Dark Lenses Magnify Star Formation in Dusty Galaxies

Dusty star-forming galaxies (DSFGs) are found in abundance in the early universe. They are especially bright because they are experiencing a large burst of high-rate star formation. Since they are mainly at higher redshifts, we are seeing them well in the past; the high star formation rates occur typically during the early life of a galaxy.

The optical light from new and existing stars in such galaxies is heavily absorbed by interstellar dust interior to the galaxy. The dust is quite cold, normally well below 100 Kelvins. It reradiates the absorbed energy thermally at low temperatures. As a result the galaxy becomes bright in the infrared and far infrared portions of the spectrum.

Dark matter has two roles here. First of all, each dusty star-forming galaxy would have formed from a “halo” dominated by dark matter. Secondly, dark matter lenses magnify the DSFGs significantly, allowing us to observe them and get decent measurements in the first place.

An international team of 27 astronomers has observed half a dozen DSFGs at 3.6 micron and 4.5 micron infrared wavelengths with the space-borne Spitzer telescope. These objects were originally identified at far infrared wavelengths with the Herschel telescope. Combining the infrared and far infrared measurements allows the researchers to determine the galaxy stellar masses and the star formation rates.

The six DSFGs observed by the team have redshifts ranging from 1.0 to 3.3 (corresponding to  look back times of roughly 8 to 12 billion years). Each of the 6 DSFGs has been magnified by “Einstein” lenses. The lensing effect is due to intervening foreground galaxies, which are also dominated by dark matter, and thus possessing sufficient gravitational fields that are able to significantly deflect and magnify the DSFG images. Each of the 6 DSFGs is therefore magnified by a lens that is mostly dark.

The lenses can result in the images of the DSFGs appearing as ring-shaped or arc-shaped. Multiple images are also possible. The magnification factors are quite large, ranging from a factor of 4 to a factor of more than 16 times. (Without dark matter’s contribution the magnification would be very much less).

It is a delicate process to subtract out the foreground galaxy, which is much brighter. The authors build a model for the foreground galaxy light profile and gravitational lensing effect in each case. They remove the light from the foreground galaxy computationally in order to reveal the residual light from the background DSFG. And they calculate the magnification factors so that they can determine the intrinsic luminosity of the DSFGs.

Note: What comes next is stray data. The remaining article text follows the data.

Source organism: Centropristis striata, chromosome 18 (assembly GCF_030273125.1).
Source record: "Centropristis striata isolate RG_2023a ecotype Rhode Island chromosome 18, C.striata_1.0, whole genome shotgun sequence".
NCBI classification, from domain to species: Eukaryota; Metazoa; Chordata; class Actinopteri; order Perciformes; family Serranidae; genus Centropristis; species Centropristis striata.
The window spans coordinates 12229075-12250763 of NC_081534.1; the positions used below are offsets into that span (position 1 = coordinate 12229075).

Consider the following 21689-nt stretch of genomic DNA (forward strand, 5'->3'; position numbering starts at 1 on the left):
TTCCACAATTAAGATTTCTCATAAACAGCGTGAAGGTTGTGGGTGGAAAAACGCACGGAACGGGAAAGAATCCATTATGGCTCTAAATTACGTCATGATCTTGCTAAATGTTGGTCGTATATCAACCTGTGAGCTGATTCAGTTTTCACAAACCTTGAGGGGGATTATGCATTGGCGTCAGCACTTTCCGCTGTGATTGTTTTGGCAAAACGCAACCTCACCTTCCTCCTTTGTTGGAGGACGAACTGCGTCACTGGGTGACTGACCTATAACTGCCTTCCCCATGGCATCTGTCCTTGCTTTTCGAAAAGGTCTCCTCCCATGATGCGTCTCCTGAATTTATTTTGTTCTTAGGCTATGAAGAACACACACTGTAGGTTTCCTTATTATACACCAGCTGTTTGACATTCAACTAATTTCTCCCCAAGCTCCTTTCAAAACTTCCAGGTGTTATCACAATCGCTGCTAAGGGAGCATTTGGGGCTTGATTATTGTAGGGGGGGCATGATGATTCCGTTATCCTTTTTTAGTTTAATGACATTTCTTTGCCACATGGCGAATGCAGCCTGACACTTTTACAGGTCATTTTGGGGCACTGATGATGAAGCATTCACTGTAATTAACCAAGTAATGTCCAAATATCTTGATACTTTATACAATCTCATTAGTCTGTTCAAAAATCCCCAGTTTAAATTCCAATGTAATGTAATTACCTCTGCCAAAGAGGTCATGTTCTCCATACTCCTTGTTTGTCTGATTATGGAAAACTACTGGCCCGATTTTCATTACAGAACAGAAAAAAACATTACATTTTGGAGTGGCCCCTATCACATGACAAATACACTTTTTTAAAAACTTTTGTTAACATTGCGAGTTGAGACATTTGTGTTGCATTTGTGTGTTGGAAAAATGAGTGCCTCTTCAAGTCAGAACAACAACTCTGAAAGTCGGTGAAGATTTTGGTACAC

The stellar masses for these 6 DSFGs are found to be in the range of 80 to 400 billion solar masses, and their star formation rates are in the range of 100 to 500 solar masses per year.

One of the 6 galaxies, nicknamed HLock12, is shown in the Spitzer infrared image below, along with the foreground galaxy. The model of the foreground galaxy is subtracted out, such that in the rightmost panes, the DSFG image is more apparent. There are two rows of images, the top row shows measurements at 3.6 microns, and the bottom row is for observations at 4.5 microns.

This particular DSFG among the six was found to have a stellar mass of 300 billion solar masses and a total mass in dust of 3 billion solar masses. So the dust component is just about 1% of the stellar component. The estimated star formation rate is 500 solar masses per year, which is hundreds of times larger than the current star formation rate in our own Milky Way galaxy.

It is only because of the significant magnification through gravitational lensing (“dark lenses”) that researchers are able to obtain good measurements of these DSFGs. This lensing due to intervening dark matter allows astronomers to advance our understanding of galaxy formation and early evolution, much more quickly than would otherwise be possible.


The figure 6 is from the paper referenced below. The top row shows (a) a Hubble telescope image of the field in the near infrared at 1.1 microns, and (b) the field at 3.6 microns from the Spitzer telescope. The arc is quite visible in the Hubble image in the upper right quadrant just adjacent to the foreground galaxy in the center. The model for the foreground galaxy is in column (c) and after subtraction the background galaxy image is in column (d), along with several other faint objects. The corresponding images in the bottom row are from Spitzer observations at 4.5 microns.


B. Ma et al. 2015, “Spitzer Imaging of Strongly-lensed Herschel-selected Dusty Star Forming Galaxies” http://arxiv.org/pdf/1504.05254v3.pdf


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